2012 Honda Civic Natural Gas (© American Honda Motor Co., Inc.)Click to enlarge picture

2012 Honda Civic Natural Gas

The battle for the best alternative fuel to petroleum has been waged, unsuccessfully, since the automobile was invented. A century and a quarter later, we still have not found a fuel as abundant, energy-rich and cost-effective as gasoline and diesel. Ethanol, hydrogen, solar, electricity, a DeLorean running on trash — none has yet proved useful for the masses. But one fuel is even more abundant than oil, burns cleaner and is incredibly cheap and relatively easy to use: natural gas.

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Compressed natural gas, or CNG, is the same gas that lights up stoves and heats homes, only instead of running through pipelines, it is stored in vehicle tanks at high pressure. (Liquefied natural gas, or LNG, is used by utility companies and tractor-trailers and for overseas shipments, so we won't cover it here.) CNG is at least 90 percent methane, a greenhouse gas found in mineral deposits, shale rock and, as you may have heard, belches from cows. But despite its heat-trapping effects — methane alone is 23 times as potent as carbon dioxide — compressed natural gas reduces overall vehicle greenhouse-gas emissions by at least 21 percent when compared with gasoline, according to the Energy Department. Particulates and carbon monoxide are also significantly cut back.

In plain dollars and political sense, natural gas wins. The United States has enough of it to last 92 years with current reserves, and at 24 trillion cubic feet of gas used per year, we are not exactly scrimping. It is also nearly free from OPEC control and the turmoil that comes from accepting foreign oil. Despite a few LNG imports from Qatar and Yemen, nearly all of the CNG the U.S. imports comes from Canada.

Natural-gas prices hit a 10-year low this spring, thanks to an unusually warm winter and increased production efficiency. At the pump, CNG prices stay constant for months at time, unlike the roller-coaster fluctuations at your local gas station. In Massachusetts, CNG costs $2.38 for the equivalent of a gallon of gasoline. In the petroleum-rich states of the Southwest and the Gulf Coast, CNG stations display 1990s prices: $1.50 or less per gallon equivalent.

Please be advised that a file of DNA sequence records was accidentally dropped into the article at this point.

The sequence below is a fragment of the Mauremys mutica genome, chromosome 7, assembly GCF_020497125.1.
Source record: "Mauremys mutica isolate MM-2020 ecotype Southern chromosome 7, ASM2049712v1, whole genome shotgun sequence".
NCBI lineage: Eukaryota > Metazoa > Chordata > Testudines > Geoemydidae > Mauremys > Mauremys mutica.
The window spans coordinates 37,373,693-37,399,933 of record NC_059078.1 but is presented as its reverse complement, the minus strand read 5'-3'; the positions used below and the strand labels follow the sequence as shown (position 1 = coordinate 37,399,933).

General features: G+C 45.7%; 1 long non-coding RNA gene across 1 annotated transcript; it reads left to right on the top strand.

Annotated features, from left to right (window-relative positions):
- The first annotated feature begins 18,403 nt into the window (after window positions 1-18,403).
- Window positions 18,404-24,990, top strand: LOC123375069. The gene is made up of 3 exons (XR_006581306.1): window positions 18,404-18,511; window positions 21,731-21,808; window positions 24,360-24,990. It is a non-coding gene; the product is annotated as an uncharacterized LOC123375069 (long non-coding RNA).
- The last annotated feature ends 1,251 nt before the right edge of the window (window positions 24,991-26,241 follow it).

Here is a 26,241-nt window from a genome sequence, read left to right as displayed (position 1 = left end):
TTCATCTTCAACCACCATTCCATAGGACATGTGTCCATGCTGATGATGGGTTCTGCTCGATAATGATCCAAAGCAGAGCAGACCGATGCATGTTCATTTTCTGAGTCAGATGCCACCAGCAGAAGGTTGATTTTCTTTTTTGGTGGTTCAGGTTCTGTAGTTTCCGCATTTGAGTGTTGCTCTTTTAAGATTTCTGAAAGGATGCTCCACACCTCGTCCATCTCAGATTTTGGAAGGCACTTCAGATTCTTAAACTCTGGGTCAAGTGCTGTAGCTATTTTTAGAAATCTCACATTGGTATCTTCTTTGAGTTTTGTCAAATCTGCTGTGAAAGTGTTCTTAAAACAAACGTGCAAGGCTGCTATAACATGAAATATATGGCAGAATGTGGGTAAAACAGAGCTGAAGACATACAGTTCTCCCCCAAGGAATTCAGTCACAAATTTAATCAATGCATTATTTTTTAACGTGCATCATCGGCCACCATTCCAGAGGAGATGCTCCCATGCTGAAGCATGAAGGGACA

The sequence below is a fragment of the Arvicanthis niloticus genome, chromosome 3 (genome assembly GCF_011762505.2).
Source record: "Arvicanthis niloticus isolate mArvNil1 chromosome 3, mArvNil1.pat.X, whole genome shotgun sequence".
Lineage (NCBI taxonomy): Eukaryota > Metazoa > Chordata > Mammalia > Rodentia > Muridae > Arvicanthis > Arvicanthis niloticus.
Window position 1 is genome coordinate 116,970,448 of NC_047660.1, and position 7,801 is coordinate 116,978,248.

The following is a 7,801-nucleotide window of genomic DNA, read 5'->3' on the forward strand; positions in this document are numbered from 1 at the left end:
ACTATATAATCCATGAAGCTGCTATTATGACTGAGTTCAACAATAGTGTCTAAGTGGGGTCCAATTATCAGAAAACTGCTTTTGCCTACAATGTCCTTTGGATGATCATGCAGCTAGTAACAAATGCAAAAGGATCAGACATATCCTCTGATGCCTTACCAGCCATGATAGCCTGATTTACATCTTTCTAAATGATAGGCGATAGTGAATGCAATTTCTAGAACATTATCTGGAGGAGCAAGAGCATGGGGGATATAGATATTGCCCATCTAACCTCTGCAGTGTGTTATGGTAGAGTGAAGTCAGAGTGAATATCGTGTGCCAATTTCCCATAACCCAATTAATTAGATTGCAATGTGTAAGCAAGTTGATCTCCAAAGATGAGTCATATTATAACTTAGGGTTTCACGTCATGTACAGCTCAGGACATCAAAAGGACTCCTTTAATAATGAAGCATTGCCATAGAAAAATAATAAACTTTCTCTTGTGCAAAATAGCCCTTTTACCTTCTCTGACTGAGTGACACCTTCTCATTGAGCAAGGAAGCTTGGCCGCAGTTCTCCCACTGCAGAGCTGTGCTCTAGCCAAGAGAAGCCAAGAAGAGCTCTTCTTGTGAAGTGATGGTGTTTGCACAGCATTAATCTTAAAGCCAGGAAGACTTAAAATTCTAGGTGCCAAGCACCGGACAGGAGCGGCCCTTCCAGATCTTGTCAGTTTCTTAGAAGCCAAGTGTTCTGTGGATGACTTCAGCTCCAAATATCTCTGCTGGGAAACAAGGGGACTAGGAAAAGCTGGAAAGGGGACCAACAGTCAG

"Right now, with the prices of gasoline as it compares to natural gas, we've got a situation where the economics are there," says Paul Shaffer, vice president of BAF, an aftermarket company that converts Ford vehicles to CNG. "It's technology that's available now. It's not technology of the future."

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Models, Prices, Conversions, Driving
Spurred by low fuel prices and a car industry willing to experiment — no doubt inspired by the Nissan Leaf and Chevrolet Volt — more automakers are now selling natural-gas-powered vehicles in the U.S. Roughly 130,000 such vehicles are operating here, mostly in government or private fleets such as city buses, sanitation trucks and vans. The European Union has nearly nine times that amount. The relatively low American numbers have not stopped Honda from selling the Civic Natural Gas in the U.S. since 1998, and it remains the only passenger car of its kind in America. Last year, during the Civic's ninth redesign, Honda sold just 990 CNG models.

This spring, General Motors will sell natural-gas-powered versions of the Chevrolet Silverado and GMC Sierra pickups, in addition to the Chevrolet Express and GMC Savana cargo vans. By July, Chrysler will have introduced a CNG Ram. BAF, which is a subsidiary of the natural-gas utility Clean Energy, sells natural-gas-powered versions of the Ford Econoline, F-Series and Transit Connect through regular dealers. And VPG, an upstart automaker that builds the handicapped-accessible MV-1 van, offers a natural-gas option. Aside from the Civic, these large vans and trucks are America's only natural-gas-powered vehicles.

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They are also pricey. The Civic Natural Gas is $5,650 more than a regular Civic EX and $2,105 more than the Civic Hybrid. The CNG Ram will cost $11,000 more than its gasoline counterpart, and Ford natural-gas conversions can cost as little as $10,000 or run more than $20,000 per vehicle. If you think it might be easier to convert your own car, think again. Conversion kits and companies that are not EPA-certified — a tedious, expensive process — can invite federal fines, not to mention the safety hazards of mishandling compressed gas.

Now, to the boring part. Anyone expecting a revolutionary driving experience will be disappointed by the simplicity of a natural-gas-powered vehicle. It drives and sounds exactly like any gasoline engine, but without the noxious smell during a cold start. With hardened valve seats, modified injectors and a new pressure regulator, combustion engines can burn natural gas just fine. That makes it easy to build "bi-fuel" vehicles that can run on either natural gas or gasoline, much as the Chevrolet Volt can switch between gasoline and electricity. No fancy transmissions, heavy batteries or complicated hybrid systems are needed. As such, fuel economy is not significantly affected.

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